Recently I read one of the most thought-provoking and spiritually challenging books I’ve read in a long time, The Insanity of God. Written by Nik Ripken (a pseudonym) with Gregg Lewis, this book chronicles the experience of Nik, a missionary who served in Somalia and later spent time visiting believers in settings of great persecution around the world. I won’t ruin it by sharing all of the stories, but I do want to share some of the lessons I believe the Lord is trying to teach his church today through these authors.
In the book, Ripken and Lewis share the compelling stories of believers who have lived through persecution for their faith. Despite great hardship, these believers and their churches seem to thrive in a way our American church can hardly relate to. It leads one to think Jesus really meant it when he said, “Blessed are you when you are persecuted.” These believers see God move in ways that seem to come straight from the Book of Acts.
Our usual inclination when we hear of persecution is to resist it, to fight against it and to try to stop it. We feel like persecution is abnormal and that we should pray that God will remove it. However, in his travels, Nik has come to the conclusion that “the primary cause of ‘religious persecution’ in the world today is people surrendering their hearts and lives to Jesus.” If he is right and that is true, it has great implications for us and our faith. It means that our obedience to Christ to go and make disciples will lead to increased persecution. Persecution is the normal consequence of our obedience. Could it be that those of us who experience little persecution may not be much of a threat to the enemy? If we are not making disciples, there is no reason for the enemy to bother with us. When we put our own reputation, comfort or safety ahead of sharing Christ, we miss the purpose God has for his church. “Believers who do not share their faith aid and abet Satan’s ultimate goal of denying others access to Jesus.”
Maybe avoiding persecution should not be our highest goal. “If our goal is reducing persecution, that task is easily achieved. First, just leave Jesus alone. Second if you do happen to find him, just keep him to yourself. Persecution stops immediately where there is no faith and here there is no witness. The reason for persecution, then, is that people keep finding Jesus – and, then, they refuse to keep Him to themselves.”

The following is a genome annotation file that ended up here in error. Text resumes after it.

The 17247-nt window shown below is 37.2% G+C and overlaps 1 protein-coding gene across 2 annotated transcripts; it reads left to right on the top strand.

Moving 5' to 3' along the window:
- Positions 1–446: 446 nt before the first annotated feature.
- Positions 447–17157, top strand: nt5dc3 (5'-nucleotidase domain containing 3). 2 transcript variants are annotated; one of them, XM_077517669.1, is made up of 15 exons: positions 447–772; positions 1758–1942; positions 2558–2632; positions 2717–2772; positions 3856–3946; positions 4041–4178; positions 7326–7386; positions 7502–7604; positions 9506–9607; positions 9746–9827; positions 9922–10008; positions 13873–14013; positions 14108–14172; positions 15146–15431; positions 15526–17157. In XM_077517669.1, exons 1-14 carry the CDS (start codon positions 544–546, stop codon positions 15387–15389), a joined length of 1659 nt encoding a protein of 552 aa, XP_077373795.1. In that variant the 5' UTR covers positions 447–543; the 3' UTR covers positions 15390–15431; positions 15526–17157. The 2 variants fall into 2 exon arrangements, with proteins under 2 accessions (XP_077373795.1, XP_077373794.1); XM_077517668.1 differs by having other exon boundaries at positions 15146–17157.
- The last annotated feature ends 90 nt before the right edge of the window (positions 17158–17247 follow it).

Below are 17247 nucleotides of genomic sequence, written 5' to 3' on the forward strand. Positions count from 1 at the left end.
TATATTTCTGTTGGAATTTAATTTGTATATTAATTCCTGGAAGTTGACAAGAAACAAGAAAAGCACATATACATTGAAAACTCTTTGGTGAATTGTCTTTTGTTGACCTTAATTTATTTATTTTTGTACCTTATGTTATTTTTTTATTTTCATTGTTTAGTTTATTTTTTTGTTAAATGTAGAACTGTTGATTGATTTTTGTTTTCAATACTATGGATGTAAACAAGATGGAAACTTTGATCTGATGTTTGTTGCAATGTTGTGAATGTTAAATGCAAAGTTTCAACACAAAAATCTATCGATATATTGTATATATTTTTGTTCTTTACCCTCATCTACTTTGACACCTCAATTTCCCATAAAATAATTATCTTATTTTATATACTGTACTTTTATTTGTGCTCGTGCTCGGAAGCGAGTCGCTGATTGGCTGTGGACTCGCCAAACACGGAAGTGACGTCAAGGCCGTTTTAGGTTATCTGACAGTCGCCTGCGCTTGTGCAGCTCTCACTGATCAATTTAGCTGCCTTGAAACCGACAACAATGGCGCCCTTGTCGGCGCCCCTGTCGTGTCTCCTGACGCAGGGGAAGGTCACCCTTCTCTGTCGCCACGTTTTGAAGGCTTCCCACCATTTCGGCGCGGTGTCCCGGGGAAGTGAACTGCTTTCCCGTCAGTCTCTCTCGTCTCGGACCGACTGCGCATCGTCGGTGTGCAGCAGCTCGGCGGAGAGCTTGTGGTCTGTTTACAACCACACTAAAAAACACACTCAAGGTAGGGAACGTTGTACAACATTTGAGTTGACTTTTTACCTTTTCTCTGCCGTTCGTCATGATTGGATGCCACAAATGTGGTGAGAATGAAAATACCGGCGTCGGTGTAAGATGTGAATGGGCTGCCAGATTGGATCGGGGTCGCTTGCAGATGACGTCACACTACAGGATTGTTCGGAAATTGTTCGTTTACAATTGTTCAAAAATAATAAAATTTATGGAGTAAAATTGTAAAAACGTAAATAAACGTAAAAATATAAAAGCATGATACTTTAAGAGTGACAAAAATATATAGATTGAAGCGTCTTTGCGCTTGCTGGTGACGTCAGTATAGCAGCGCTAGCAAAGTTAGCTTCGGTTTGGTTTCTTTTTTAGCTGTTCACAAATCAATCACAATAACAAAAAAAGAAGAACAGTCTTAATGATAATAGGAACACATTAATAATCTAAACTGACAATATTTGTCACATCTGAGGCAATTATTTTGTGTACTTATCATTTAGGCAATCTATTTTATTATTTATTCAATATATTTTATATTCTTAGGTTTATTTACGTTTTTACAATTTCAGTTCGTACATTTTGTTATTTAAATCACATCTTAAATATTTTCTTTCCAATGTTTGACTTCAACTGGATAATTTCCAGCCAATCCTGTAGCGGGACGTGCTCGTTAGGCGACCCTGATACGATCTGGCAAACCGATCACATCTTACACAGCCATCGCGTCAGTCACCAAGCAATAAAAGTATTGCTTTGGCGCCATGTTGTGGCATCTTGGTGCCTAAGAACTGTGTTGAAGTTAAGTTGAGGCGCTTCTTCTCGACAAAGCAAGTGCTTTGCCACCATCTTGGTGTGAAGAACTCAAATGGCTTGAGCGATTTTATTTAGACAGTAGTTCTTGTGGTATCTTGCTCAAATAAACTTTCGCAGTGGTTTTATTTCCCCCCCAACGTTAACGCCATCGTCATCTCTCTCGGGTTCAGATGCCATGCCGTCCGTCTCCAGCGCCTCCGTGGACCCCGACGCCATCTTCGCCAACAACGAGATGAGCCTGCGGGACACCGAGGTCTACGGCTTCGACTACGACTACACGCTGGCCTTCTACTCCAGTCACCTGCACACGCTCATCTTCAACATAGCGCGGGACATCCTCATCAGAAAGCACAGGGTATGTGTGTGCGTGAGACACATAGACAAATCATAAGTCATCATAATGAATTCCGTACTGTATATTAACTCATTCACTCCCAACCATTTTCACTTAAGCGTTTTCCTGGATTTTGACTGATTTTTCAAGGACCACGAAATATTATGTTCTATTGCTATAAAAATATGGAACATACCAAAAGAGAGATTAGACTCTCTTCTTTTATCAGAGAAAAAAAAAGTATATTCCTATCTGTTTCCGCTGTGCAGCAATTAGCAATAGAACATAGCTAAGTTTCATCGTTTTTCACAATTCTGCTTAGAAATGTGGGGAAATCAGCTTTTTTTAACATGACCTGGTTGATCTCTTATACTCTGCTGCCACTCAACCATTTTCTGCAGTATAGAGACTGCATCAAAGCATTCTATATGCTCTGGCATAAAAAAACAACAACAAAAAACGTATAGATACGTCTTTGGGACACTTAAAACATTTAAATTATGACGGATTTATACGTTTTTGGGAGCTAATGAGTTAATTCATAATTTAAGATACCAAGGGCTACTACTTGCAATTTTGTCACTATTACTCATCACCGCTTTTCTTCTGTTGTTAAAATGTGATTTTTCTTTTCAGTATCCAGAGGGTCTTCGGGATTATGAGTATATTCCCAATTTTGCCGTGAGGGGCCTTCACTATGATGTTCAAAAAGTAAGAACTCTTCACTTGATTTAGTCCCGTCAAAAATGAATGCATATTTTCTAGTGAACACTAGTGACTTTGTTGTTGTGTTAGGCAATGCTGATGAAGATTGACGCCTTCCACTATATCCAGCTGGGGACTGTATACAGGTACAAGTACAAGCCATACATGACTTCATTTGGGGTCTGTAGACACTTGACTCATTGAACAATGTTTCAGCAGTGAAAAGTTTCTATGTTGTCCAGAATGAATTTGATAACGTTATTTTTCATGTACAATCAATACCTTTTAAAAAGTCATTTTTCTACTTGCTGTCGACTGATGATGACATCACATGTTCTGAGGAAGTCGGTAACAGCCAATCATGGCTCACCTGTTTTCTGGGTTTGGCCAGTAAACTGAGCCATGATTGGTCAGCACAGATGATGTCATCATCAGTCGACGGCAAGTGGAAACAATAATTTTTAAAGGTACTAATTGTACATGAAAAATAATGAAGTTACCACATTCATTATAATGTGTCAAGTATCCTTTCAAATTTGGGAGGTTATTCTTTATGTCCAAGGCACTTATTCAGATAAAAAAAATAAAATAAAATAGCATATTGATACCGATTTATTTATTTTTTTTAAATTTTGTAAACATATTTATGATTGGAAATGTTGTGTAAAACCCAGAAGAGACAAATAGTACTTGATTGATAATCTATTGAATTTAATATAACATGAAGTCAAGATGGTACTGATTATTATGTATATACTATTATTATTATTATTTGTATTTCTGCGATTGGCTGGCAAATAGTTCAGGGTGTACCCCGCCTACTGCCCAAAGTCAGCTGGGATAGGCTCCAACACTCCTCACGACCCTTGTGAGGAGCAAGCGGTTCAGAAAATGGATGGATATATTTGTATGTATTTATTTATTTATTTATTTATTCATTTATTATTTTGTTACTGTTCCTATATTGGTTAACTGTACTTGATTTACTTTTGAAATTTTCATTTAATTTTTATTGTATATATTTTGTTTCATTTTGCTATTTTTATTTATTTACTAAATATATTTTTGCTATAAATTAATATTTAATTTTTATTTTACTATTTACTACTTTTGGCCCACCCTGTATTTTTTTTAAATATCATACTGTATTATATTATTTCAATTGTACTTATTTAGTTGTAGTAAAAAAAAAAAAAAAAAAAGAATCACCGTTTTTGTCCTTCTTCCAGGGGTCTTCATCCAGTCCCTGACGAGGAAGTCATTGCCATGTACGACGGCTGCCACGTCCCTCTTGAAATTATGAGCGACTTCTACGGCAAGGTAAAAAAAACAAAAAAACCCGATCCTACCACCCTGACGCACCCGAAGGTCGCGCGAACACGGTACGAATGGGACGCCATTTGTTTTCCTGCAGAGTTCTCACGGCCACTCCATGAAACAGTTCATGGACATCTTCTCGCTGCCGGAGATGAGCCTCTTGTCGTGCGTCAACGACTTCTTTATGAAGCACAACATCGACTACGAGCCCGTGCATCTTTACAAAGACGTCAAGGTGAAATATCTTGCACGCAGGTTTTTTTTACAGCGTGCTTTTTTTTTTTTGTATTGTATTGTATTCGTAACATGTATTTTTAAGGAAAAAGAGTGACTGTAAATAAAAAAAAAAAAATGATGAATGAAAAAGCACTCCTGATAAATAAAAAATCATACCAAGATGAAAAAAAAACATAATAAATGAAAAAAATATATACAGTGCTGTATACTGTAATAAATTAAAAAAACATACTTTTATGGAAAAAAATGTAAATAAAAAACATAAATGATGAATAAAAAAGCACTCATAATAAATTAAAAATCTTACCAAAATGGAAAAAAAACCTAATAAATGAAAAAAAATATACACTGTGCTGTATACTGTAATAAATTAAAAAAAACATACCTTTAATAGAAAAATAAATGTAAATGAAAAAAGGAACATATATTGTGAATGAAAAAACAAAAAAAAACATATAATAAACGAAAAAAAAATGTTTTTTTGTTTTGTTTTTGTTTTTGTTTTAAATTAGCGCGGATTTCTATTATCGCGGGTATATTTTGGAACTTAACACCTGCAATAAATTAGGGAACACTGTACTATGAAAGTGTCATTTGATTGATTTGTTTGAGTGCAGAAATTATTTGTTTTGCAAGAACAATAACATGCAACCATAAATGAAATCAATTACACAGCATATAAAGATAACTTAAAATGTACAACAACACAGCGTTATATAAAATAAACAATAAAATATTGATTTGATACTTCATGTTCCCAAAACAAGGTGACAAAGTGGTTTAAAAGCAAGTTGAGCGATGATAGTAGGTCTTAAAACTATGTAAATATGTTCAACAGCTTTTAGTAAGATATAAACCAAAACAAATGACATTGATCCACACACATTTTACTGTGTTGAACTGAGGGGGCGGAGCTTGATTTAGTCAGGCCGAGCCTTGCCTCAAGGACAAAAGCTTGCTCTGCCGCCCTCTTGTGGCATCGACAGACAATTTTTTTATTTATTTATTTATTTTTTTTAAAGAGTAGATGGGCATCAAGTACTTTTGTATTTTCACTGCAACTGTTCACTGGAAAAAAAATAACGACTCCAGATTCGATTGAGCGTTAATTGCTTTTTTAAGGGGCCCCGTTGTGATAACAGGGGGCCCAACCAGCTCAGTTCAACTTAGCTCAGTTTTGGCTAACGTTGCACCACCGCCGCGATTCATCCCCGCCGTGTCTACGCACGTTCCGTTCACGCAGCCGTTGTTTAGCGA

When believers are obedient and the church is growing, there is often persecution. In his travels, Ripken has learned much about the effect of persecution on devoted followers of Jesus. “I understand that one of the most accurate ways to detect and measure the activity of God is to note the amount of oppression that is present. The stronger the persecution, the more significant the spiritual vitality of the believers.”
The point is not to seek persecution for persecution’s sake or to stop working for justice in the world. The point is to realize that Jesus meant it when he commanded us to go and make disciples. And he told us that it would lead to persecution. The promise for us in that persecution is that he will be there with us. And that is how we should pray for our brothers and sisters enduring persecution in the world today. Pray that they would remain faithful and know the presence of the Lord continually, even in their suffering. And for ourselves, let us pray that we will be faithful witnesses. Let us be willing to share Jesus across the street and around the world, even in the “hard places”. And when that leads to opposition, as it invariably will, let us also walk in faith, knowing that as we obey, the Lord is with us, too.
All quotations from Ripken, Nik. The Insanity of God. 2013, B and H Publishing Group, Nashville, TN.